Family violence intervention orders and safety notices: sentencing for contravention

Families Australia Victoria


This report examines sentencing outcomes for contravention of family violence intervention orders over two periods: 2004–05 to 2006–07 and 2009–10 to 2011–12. It also examines sentencing outcomes for contravention of family violence safety notices, which became available in December 2008 upon the commencement of the Family Violence Protection Act 2008 (Vic).

The Use of Family Violence Intervention Orders and Safety Notices (Chapter 2)

Underlying trends in the use of intervention orders and safety notices have influenced sentencing outcomes for contravention.

The nature and extent of intervention order use has changed significantly, particularly since the introduction of the Family Violence Protection Act in 2008. Since 2004–05, there has been:

  • an 82.2% increase in the number of intervention orders made by the Magistrates’ Court
  • a 72.8% increase in reports of family violence incidents to Victoria Police
  • a 295.4% increase in the number of children named as protected persons on intervention orders. Children now represent the single largest category of protected persons (46.1% of protected persons in 2011–12)
  • an increase in family violence intervention orders initiated by Victoria Police. By 2011–12, the majority (67%) of intervention orders were initiated by Victoria Police. In 2004–05, a minority (41%) of intervention orders were initiated by Victoria Police.

Sentencing Outcomes for Intervention Order and Safety Notice Contravention (Chapter 4)

The sentencing outcomes for contravention of intervention orders have changed significantly. Between 2004–05 to 2006–07 and 2009–10 to 2011–12:

  • Fines, adjourned undertakings and community orders remained the most common sentences for intervention order contravention, but the distribution of these sentences changed markedly.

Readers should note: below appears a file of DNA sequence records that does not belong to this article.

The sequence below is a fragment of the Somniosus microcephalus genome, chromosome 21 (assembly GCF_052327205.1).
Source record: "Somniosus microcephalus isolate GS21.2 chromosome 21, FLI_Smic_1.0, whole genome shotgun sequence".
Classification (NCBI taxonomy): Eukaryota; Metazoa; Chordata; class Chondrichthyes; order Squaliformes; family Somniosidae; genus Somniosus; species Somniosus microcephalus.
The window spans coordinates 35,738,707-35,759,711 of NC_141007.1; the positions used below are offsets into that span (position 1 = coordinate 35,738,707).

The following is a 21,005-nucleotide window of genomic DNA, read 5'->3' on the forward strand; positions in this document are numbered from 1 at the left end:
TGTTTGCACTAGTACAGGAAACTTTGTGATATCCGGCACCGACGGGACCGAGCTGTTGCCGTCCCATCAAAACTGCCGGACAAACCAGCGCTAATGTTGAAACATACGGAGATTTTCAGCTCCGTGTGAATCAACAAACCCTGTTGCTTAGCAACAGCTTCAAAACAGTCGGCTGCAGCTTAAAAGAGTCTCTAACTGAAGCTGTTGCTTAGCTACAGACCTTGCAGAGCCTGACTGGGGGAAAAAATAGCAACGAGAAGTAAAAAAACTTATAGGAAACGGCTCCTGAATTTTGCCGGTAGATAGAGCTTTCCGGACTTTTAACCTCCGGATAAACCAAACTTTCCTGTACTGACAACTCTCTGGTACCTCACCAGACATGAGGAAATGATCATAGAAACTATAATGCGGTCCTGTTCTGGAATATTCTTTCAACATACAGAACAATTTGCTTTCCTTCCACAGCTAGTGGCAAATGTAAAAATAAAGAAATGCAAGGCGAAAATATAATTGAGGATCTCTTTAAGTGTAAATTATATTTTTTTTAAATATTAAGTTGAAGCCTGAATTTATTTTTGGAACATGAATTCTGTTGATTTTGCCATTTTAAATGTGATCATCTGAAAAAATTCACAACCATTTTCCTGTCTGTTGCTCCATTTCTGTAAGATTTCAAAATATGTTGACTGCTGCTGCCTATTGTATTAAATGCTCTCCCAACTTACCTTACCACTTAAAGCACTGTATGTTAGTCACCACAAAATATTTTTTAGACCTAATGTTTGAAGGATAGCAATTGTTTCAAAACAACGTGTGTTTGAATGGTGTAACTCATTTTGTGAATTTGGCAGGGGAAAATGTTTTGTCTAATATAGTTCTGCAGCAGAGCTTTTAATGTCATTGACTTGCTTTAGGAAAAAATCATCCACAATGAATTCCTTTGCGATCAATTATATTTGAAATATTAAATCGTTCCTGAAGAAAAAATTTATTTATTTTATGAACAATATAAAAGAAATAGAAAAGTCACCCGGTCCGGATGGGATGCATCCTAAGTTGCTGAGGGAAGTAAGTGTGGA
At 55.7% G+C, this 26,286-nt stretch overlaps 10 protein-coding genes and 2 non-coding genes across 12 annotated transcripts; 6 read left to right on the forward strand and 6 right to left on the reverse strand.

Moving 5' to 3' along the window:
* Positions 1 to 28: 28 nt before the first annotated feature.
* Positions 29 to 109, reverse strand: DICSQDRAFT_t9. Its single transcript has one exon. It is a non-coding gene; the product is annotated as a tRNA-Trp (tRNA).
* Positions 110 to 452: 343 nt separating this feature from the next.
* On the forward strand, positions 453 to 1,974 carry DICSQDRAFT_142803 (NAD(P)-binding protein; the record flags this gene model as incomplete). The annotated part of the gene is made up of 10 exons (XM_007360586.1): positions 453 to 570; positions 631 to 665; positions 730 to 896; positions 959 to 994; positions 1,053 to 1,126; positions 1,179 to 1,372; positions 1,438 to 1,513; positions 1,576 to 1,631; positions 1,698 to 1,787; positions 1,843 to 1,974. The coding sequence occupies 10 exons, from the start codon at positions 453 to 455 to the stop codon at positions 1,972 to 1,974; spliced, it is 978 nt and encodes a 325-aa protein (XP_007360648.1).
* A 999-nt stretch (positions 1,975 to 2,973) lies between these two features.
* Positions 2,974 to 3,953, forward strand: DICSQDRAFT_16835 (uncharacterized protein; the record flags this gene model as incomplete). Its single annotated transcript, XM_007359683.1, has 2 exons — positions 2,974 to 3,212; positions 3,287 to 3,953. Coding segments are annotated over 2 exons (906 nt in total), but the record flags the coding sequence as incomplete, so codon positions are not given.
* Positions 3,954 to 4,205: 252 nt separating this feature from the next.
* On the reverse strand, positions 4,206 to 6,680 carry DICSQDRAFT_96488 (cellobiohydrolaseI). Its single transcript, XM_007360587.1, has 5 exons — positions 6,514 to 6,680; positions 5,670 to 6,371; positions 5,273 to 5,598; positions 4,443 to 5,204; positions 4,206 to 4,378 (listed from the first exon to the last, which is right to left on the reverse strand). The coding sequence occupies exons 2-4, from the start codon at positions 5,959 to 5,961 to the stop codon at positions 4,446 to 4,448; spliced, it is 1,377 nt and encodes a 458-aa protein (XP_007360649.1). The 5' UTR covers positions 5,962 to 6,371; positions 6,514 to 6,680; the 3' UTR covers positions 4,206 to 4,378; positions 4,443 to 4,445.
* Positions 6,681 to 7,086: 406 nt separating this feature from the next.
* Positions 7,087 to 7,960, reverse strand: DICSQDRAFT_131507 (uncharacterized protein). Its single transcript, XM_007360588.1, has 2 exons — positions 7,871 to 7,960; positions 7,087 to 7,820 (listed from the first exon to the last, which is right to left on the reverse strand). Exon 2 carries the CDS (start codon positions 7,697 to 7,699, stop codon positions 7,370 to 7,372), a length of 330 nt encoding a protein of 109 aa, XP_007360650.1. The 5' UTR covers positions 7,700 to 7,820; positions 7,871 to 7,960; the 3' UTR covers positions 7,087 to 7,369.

• Fines were imposed in 25.8% of cases (a decline of 30.5%), adjourned undertakings were imposed in 23.4% of cases (an increase of 27.1%) and community orders were imposed in 19.2% of cases (an increase of 9.1%).
  • The sentencing outcomes for safety notice contravention were very similar to the sentencing outcomes for intervention order contravention.
  • The use of fines declined by 34% in cases where the contravention offence was the only offence sentenced, and by 32% in cases where co-occurring offences were sentenced alongside the contravention offence. Accordingly, there was a shift away from fines even when controlling for wider criminality.
  • For repeat intervention order contravention (that is, where an offender had previously been sentenced for contravening an intervention order), the use of fines almost halved and custodial sentences increased. As a result, imprisonment became, by a small margin, the most common sentence in repeat contravention cases (21.7% of cases).
  • The shift away from fines was unique to contravention offences and did not reflect broader sentencing trends in the Magistrates’ Court.

Explaining the Change in Sentencing Outcomes (Chapter 5)

Based on consultations with stakeholders, the Council concludes that a change in sentencing practices – rather than a change in the nature of the contravention behaviour – is responsible for the most recent sentencing outcomes. Stakeholders consistently remarked on a cultural shift in the response to family violence by key criminal justice institutions, particularly the courts and police.

The legislative and procedural reforms of the past five to ten years have brought about this process of cultural change. These reforms include:

  • the introduction of the Family Violence Protection Act 2008 (Vic);
  • procedural changes by Victoria Police, particularly pursuant to the revised Code of Practice for the Investigation of Family Violence, published in 2010; and
  • the increasingly specialised nature of family violence decision-making and service provision in the Magistrates’ Court.

Stakeholders commented that there is now a deeper understanding of the nature of family violence on the part of magistrates and police, which has in turn affected the sentences imposed for intervention order and safety notice contravention.

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